Contrasting views

PUBLISHED : Thursday, 04 March, 2004, 12:00am
UPDATED : Thursday, 04 March, 2004, 12:00am

Last Wednesday, the US State Department released its annual report on human rights practices around the world - except for America itself. Five days later, China responded with its own report on the US. China's State Council said it was doing this 'to help the United States keep its human rights record'.

Actually, it would be useful if there was an impartial organisation that issued reports on different countries. The US, unfortunately, does not do so for itself, although non-governmental organisations such as Amnesty International and Human Rights Watch do help fill the gap.

To be sure, many points in the Chinese report are valid and deserve to be made, such as the proliferation of guns in the country, the position of blacks and other minorities, and the gap between rich and poor. Because China does not set out to report on human rights around the world, but only in the US, such a report inevitably invites comparison between the two.

For example, when China talks about the rich-poor divide in the US, one naturally thinks of the situation in China, where the problem is also quite serious. Unfortunately, the Chinese report does not mention this. Such a discussion would have been illuminating, helping one understand how the situation in one country stacks up against that in the other.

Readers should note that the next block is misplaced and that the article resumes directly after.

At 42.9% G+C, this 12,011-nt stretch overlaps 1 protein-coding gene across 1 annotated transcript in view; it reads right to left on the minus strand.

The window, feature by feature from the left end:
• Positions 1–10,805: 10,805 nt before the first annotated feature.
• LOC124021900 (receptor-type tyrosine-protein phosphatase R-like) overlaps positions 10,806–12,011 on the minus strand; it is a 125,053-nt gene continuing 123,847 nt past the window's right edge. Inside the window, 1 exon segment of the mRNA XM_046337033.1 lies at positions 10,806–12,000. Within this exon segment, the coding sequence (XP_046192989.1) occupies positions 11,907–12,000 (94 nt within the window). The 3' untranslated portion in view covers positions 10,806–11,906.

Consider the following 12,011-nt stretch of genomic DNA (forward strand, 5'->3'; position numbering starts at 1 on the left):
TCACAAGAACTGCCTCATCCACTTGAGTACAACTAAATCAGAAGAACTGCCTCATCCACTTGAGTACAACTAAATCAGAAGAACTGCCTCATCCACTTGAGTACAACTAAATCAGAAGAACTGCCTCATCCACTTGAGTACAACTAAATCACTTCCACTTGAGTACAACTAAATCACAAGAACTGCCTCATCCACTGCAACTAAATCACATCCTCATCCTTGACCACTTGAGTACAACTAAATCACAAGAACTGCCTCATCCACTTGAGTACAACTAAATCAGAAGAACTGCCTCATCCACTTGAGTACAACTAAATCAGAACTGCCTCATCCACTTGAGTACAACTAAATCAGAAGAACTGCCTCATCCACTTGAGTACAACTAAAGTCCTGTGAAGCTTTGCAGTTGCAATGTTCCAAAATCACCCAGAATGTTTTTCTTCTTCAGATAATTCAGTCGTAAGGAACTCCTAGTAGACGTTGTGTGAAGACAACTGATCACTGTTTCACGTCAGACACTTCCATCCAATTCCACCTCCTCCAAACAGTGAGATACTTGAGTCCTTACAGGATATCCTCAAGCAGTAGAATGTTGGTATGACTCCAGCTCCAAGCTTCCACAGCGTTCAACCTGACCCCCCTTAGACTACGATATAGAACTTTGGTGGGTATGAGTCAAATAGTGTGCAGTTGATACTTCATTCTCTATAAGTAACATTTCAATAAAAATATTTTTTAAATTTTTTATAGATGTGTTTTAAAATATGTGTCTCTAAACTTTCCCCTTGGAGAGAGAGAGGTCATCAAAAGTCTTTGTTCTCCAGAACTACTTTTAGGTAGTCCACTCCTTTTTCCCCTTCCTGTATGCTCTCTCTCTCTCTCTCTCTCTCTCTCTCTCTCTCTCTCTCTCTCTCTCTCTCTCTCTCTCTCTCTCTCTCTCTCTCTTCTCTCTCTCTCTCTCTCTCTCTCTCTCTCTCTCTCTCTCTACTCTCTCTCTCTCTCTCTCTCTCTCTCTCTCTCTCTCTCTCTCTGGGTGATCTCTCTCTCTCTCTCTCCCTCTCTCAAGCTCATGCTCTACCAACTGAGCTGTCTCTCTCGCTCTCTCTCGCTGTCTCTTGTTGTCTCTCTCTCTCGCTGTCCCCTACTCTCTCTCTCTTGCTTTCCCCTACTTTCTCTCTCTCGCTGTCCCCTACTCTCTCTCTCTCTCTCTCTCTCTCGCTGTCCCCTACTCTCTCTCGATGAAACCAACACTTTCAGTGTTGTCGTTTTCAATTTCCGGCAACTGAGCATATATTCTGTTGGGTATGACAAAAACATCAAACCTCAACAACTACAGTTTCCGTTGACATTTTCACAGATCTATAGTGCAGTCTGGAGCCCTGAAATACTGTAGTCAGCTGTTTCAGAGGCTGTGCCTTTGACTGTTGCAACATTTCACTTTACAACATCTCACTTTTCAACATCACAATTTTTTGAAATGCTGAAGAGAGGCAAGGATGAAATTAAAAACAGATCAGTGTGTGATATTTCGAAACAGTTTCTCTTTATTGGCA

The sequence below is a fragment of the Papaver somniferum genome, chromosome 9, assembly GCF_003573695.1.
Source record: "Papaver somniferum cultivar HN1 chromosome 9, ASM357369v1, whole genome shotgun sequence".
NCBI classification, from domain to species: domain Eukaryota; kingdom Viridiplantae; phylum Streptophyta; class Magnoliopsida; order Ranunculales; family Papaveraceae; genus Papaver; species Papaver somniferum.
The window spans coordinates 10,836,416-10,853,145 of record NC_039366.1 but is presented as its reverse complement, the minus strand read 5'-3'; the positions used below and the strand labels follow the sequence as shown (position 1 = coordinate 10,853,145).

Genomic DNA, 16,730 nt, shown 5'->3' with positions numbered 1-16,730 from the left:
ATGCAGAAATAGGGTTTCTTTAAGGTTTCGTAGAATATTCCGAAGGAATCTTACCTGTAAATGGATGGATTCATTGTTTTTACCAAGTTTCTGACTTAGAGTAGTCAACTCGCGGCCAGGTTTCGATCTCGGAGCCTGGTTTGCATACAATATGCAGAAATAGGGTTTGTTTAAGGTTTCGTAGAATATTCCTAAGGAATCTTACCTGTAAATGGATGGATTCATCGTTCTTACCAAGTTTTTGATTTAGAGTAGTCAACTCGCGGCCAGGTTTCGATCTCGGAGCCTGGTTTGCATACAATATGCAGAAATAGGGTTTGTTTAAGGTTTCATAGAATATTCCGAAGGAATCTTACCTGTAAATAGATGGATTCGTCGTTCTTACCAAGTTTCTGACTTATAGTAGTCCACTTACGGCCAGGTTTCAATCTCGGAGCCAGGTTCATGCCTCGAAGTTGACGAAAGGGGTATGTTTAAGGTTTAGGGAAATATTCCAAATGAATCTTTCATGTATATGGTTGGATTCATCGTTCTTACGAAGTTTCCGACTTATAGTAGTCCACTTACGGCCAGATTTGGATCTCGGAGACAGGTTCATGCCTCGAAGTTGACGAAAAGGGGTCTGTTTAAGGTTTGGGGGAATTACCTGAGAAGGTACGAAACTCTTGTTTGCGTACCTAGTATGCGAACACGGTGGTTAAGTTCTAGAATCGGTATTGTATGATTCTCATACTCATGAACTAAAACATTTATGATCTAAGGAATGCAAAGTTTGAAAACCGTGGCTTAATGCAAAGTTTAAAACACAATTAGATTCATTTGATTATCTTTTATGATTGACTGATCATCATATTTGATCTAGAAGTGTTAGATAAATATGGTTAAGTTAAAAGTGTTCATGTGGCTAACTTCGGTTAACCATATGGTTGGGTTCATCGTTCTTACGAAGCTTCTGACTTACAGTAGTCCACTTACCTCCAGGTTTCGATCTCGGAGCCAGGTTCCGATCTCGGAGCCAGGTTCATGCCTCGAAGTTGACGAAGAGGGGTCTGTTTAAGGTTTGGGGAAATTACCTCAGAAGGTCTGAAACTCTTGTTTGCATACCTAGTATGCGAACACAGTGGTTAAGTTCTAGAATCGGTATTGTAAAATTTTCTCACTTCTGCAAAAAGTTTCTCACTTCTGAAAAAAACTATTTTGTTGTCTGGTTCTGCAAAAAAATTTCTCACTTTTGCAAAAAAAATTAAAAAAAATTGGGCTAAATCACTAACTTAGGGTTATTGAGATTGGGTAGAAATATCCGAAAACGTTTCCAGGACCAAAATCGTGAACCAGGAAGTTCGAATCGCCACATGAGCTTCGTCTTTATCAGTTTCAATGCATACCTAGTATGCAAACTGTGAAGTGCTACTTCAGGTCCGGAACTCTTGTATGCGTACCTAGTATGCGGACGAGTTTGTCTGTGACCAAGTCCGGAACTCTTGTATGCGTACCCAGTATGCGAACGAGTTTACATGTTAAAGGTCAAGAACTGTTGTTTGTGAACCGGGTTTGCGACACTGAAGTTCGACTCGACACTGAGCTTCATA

Looking at the reports, it is clear that the two countries are talking past each other. The US report focuses on political and civil rights, while the Chinese report concentrates on economic and social problems. Even their categories are different. In this connection, it is interesting to note that while the US has ratified the International Covenant on Civil and Political Rights but has signed and not ratified the International Covenant on Economic Social and Cultural Rights, with China it is the other way around.

The US report begins this way: 'The People's Republic of China is an authoritarian state in which, as directed by the constitution, the Chinese Communist Party is the paramount source of power.'

The equivalent sentence in the Chinese report says: 'The United States has long been a violent, crime-ridden society with a severe infringement of the people's rights by law enforcement departments and with a lack of guarantee for the life of people, their freedom and personal safety.' And while the US report talks about government actions that result in the reduction of human rights, China weighs heavily on such things as crime and violence not necessarily perpetrated by the government.

There are a few areas where comparisons can be made. For example, the Chinese report talks of the controversial Patriot Act, enacted in the wake of the September 11 attacks. It says that under the act, 'government departments are empowered to wiretap phone calls of citizens, trace their online records, read their private mails and e-mails. The FBI is even allowed to keep a watch on people's reading habits.'

Certainly, passage of such legislation has made it difficult for the US to assume the moral high ground in lecturing other people on human rights. But to help us better understand human rights in China, it would have been good if the report had told us whether such acts are illegal in China.

The Chinese report talks about mistreatment of immigrants in the US. However, it does not address the fact that the US is a country that people around the world want to go to live, while China is a country from which many of its citizens wish to emigrate.

The Chinese report rightly criticises the US for allowing juveniles to be executed. Of course, more people are executed in China every year than the rest of the world put together. But in China, minors are expressly exempt from the death sentence.

Frank Ching is a Hong Kong-based journalist and commentator